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Fitch: Ogden Rate Cut Adds Pressure on UK Motor Insurer Profits
February 28, 2017 / 2:16 PM / 7 months ago

Fitch: Ogden Rate Cut Adds Pressure on UK Motor Insurer Profits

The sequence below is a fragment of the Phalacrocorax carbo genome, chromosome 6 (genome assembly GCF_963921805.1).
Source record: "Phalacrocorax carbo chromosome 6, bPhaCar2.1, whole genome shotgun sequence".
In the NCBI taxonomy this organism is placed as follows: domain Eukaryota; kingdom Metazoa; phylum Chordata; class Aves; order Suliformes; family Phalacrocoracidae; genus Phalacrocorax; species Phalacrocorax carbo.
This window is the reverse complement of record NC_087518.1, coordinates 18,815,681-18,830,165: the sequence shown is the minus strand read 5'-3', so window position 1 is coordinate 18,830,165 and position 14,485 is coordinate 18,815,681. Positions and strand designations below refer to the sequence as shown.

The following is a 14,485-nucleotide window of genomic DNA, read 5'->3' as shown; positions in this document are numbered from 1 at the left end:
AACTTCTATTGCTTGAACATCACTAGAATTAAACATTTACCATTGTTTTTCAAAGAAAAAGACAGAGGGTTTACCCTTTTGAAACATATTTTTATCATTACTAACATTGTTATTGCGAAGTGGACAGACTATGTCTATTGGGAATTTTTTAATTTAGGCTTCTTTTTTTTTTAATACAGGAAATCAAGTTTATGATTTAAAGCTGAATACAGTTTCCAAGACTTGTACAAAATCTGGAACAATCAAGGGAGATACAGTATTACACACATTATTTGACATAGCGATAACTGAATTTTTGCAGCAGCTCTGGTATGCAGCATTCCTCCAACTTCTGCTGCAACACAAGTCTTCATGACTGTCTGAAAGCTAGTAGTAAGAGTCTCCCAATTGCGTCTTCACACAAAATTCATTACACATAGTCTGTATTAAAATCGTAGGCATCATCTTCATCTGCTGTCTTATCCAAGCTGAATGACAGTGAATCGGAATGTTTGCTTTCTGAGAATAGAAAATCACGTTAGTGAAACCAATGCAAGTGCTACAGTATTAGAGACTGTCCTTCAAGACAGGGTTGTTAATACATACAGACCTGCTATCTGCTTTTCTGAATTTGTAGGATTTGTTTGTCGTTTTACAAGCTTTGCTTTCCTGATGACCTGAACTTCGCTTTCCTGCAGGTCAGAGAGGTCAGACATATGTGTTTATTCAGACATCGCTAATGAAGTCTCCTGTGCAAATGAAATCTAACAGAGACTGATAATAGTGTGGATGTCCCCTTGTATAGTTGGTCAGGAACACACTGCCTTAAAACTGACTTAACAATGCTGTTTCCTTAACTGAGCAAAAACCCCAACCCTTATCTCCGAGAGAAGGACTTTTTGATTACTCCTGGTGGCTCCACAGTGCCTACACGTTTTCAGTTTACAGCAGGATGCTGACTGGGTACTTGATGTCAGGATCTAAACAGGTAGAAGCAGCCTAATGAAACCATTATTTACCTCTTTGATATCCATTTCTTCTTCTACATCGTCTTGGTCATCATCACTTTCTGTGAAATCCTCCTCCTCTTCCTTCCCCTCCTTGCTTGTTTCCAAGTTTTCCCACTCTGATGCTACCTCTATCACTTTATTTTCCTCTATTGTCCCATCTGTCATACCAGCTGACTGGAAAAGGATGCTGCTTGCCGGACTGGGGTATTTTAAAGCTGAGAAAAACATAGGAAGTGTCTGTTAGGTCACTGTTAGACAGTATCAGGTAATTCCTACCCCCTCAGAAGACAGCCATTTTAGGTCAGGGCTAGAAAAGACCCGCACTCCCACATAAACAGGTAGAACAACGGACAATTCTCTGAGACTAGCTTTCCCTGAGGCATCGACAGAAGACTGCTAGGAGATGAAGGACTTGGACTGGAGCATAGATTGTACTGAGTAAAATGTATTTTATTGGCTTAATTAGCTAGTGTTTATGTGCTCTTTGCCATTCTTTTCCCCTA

(The following statement was released by the rating agency) LONDON, February 28 (Fitch) UK motor insurers will face a short-term hit to earnings from the increase in lump-sum reserves, and higher reinsurance costs following the government's announcement that it will reduce the Ogden discount rate by more than the industry expected, Fitch Ratings says. Insurers may also want to rebuild depleted reserve buffers, which could create a further drag on profitability for the next couple of years. But firms should be able to pass on these higher costs to consumers and we therefore do not expect any significant long-term deterioration in the credit profiles of rated insurers. The reduction in the Ogden discount rate, which is used to calculate lump-sum payments in bodily injury claims to cover long-term care costs or lost earnings, triggers a need for larger bodily injury claims reserves and will lead to substantially higher motor insurance premiums. The Ministry of Justice announced yesterday that the rate would be cut to -0.75% from 2.5%, effective from 20 March, to reflect the lower real risk-free returns in the UK economy in recent years. Reducing the rate has significant implications for motor insurers because bodily injury claims represent around half of total motor insurance claims costs. Many insurance payments are intended to provide compensation for several decades, so small changes in the rate have a big effect. For example, a 30-year-old woman who needs GBP50,000 a year to cover care costs would receive around GBP3.8m using the new rate, compared with a lump-sum payment of GBP1.5m at the previous rate. Insurers will need to increase reserve estimates to account for higher costs of claims on business already written. As large bodily injury claims may take several years to settle, reserves for claims already notified but not settled need to be taken into account, as do reserves for claims incurred but not reported. Some insurers already set aside reserves for a lower interest rate than the 2.5% Ogden discount rate. But we do not believe any had anticipated the size of rate reduction and they will therefore need to divert further earnings to strengthen reserves. The increase in bodily injury claim settlements caused by the Ogden discount rate cut is likely to increase demand for excess-of-loss reinsurance as firms attempt to reduce their exposure to individual large claims. Higher claims experience on primary insurance will be reflected in higher reinsurance costs, which will increase upward pressure on motor insurance prices. In the medium term, the revised Ogden discount rate represents a permanent, higher claims cost to motor insurers. We expect most of the extra costs to be passed to customers through higher insurance premiums, due to motor insurers' slim margins and lower reserve release capacity. Younger drivers will be most affected because of their higher average accident rate and because lump-sum payments to young accident victims are much higher to cover their longer life expectancy. The government also plans to consult the industry on the Ogden discount rate, including whether the existing methodology for setting the discount rate is appropriate. This review is likely to involve a number of steps and any change to the current methodology is likely to need parliamentary approval. Contact: Ekaterina Ishchenko Associate Director Insurance +44 20 3530 1532 Fitch Ratings Limited 30 North Colonnade London E14 5GN Harish Gohil Managing Director Insurance +44 20 3530 1257 Simon Kennedy Senior Analyst Fitch Wire +44 20 3530 1387 Media Relations: Athos Larkou, London, Tel: +44 203 530 1549, Email: athos.larkou@fitchratings.com. The above article originally appeared as a post on the Fitch Wire credit market commentary page. 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